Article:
I am, among many things, a feminist. This does not mean that I am a particularly good one, or that I have any great insight into feminist theory, but rather that it is a necessary cause of equality that is very close to my heart.
For one, I am very lucky to have been afforded the advantages that I have been given in life as a man, and perhaps for selfish reasons I would hope that those same privileges could be passed on to any children that I may have. If I were to ever have a daughter, I would hope that she could live in a world where she had just as much chance to succeed as if I were to have a son. Children or no, *every* woman should have that kind of opportunity. The very least that I can do is acknowledge that there is a disparity and that there is actionable change that can be done to improve things.
I am aware that it is somewhat idealistic to aspire towards a society that encourages a level playing field (it is far too complicated to assume that things would just *work* that way), yet I do try to hold myself to a standard that makes judgements based on merit rather than on gender.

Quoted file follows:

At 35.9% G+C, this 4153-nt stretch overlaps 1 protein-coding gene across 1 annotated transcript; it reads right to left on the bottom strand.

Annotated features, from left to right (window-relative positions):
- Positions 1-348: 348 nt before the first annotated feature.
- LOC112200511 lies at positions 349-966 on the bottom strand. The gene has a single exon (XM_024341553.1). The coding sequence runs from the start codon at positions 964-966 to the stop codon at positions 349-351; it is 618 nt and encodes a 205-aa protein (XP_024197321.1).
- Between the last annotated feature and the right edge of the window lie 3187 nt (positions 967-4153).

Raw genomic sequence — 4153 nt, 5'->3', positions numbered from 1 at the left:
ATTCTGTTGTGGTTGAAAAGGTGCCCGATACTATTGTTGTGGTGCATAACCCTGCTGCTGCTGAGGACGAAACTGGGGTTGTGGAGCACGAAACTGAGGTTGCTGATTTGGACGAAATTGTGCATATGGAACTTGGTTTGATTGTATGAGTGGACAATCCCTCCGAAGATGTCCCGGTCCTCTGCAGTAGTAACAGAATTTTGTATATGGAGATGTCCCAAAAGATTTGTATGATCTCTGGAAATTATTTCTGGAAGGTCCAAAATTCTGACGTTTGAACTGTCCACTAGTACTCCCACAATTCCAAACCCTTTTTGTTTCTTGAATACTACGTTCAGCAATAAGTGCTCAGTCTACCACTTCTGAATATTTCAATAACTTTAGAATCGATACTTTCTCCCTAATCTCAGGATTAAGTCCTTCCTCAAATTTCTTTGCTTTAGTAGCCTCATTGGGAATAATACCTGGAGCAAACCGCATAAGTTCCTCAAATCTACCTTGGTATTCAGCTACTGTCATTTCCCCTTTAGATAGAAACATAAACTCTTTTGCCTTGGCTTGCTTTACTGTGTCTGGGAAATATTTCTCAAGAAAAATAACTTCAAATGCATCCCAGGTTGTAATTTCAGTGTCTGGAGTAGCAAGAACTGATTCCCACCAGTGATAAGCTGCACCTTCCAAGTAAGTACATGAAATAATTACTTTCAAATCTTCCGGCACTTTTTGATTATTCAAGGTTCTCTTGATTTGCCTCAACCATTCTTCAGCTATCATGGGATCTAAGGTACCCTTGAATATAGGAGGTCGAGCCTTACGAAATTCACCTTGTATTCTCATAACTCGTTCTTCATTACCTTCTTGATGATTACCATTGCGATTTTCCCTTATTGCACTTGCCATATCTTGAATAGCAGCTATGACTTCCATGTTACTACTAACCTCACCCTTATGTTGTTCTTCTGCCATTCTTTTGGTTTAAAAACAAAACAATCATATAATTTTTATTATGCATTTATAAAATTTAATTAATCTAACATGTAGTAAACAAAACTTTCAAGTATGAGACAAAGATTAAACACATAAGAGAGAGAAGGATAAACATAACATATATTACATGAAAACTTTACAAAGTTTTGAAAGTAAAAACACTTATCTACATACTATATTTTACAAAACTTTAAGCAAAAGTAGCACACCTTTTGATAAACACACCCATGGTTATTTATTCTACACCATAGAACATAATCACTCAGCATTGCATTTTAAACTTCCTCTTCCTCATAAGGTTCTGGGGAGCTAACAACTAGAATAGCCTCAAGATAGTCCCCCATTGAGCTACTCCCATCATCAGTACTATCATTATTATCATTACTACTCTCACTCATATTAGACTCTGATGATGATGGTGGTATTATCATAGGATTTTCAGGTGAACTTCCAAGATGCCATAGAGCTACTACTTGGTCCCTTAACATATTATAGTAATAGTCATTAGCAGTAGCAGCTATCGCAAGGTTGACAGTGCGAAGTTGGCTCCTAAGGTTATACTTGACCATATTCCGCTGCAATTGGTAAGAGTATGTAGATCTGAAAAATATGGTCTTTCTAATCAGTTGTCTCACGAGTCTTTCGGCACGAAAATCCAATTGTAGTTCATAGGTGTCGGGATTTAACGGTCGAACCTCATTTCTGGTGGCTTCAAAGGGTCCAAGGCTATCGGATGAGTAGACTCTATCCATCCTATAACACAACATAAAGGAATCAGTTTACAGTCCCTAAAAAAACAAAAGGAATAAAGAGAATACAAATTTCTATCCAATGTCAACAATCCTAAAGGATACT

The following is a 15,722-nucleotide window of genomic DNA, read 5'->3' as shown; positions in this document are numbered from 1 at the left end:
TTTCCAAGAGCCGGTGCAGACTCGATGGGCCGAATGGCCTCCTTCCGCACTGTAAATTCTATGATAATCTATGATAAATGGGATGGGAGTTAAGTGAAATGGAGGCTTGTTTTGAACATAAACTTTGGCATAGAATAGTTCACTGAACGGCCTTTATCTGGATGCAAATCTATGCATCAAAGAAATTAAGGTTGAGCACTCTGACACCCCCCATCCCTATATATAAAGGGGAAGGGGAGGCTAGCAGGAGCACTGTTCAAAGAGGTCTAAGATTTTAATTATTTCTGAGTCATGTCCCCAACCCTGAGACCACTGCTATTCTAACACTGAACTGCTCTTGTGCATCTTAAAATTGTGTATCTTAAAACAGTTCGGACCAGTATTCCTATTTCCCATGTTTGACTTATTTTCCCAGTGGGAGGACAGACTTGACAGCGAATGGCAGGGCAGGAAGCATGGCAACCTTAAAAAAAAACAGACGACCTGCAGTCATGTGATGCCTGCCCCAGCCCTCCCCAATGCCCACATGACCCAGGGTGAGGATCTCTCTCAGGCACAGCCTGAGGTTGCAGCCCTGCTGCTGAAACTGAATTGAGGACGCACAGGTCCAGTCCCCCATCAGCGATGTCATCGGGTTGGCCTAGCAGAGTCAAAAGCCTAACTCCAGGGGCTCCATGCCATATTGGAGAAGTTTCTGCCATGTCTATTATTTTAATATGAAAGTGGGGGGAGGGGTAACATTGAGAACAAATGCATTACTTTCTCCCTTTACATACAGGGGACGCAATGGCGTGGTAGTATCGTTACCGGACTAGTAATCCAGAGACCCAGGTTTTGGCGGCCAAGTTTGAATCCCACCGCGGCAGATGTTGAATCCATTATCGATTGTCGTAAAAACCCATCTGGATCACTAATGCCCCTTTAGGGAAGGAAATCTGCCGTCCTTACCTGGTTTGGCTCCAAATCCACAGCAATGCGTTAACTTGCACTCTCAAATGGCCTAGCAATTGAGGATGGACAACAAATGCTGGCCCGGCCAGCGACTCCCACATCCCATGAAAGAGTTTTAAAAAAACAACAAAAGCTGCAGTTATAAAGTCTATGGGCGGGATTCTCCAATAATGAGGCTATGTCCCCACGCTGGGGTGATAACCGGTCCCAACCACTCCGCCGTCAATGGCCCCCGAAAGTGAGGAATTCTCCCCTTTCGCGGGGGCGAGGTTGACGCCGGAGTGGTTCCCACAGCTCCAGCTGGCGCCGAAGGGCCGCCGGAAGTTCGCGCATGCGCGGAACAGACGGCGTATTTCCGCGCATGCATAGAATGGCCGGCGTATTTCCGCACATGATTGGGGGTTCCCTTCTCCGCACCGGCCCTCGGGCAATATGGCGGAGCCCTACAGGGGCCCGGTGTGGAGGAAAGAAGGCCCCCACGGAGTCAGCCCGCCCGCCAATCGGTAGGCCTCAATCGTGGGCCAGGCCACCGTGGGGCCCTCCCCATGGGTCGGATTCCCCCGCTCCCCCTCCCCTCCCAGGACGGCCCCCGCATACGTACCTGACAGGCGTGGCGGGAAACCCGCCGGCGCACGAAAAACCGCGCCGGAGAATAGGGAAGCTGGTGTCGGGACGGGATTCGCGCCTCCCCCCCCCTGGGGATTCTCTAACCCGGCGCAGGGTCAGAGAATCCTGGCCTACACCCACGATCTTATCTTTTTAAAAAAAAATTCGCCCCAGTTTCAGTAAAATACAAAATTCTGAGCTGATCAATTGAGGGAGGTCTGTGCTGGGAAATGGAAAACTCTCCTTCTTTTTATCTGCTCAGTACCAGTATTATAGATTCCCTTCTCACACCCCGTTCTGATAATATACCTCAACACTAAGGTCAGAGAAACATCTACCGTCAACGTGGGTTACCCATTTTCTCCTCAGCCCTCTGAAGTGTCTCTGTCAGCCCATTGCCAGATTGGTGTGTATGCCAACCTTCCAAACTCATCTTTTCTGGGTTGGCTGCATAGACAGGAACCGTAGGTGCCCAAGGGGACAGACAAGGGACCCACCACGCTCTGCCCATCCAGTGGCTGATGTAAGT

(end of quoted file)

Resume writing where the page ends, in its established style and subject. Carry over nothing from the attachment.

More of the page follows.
Funny then, that the first reaction from the ticket counter at the Jane Austen centre was surprise. “It’s not often that a man comes in here alone, good on you” followed by “have you read much Of Austen?”
In truth, I have read some (not nearly enough), and plan to pick up where I left off in Persuasion someday. When I was younger, Austen (much like Shakespeare for me) represented a dense language and perspective that was entirely foreign. As I have grown older, I have learned to admire and appreciate these types of narratives, as they allow us to move beyond the confines of our own identities.
Having a chance to learn more of her origins was eye opening. Most of what I know of Austen is limited to her novels, as I had little experience with her history. Learning that she grew up in a family of several siblings, reading accounts of her close relationship with her sister, her attitude (from which her brilliant wit is derived), and her changing perception of the City of Bath did much to humanize her in my mind.
Oftentimes it is too easy to envision literary icons based on their accomplishments and forget that they were (are) people too. People that can and should always have the opportunity to achieve such accomplishments without arbitrary societal limitations. This tenet is at the crux of Austen’s work, and the reason why I am thankful for her writing and influence.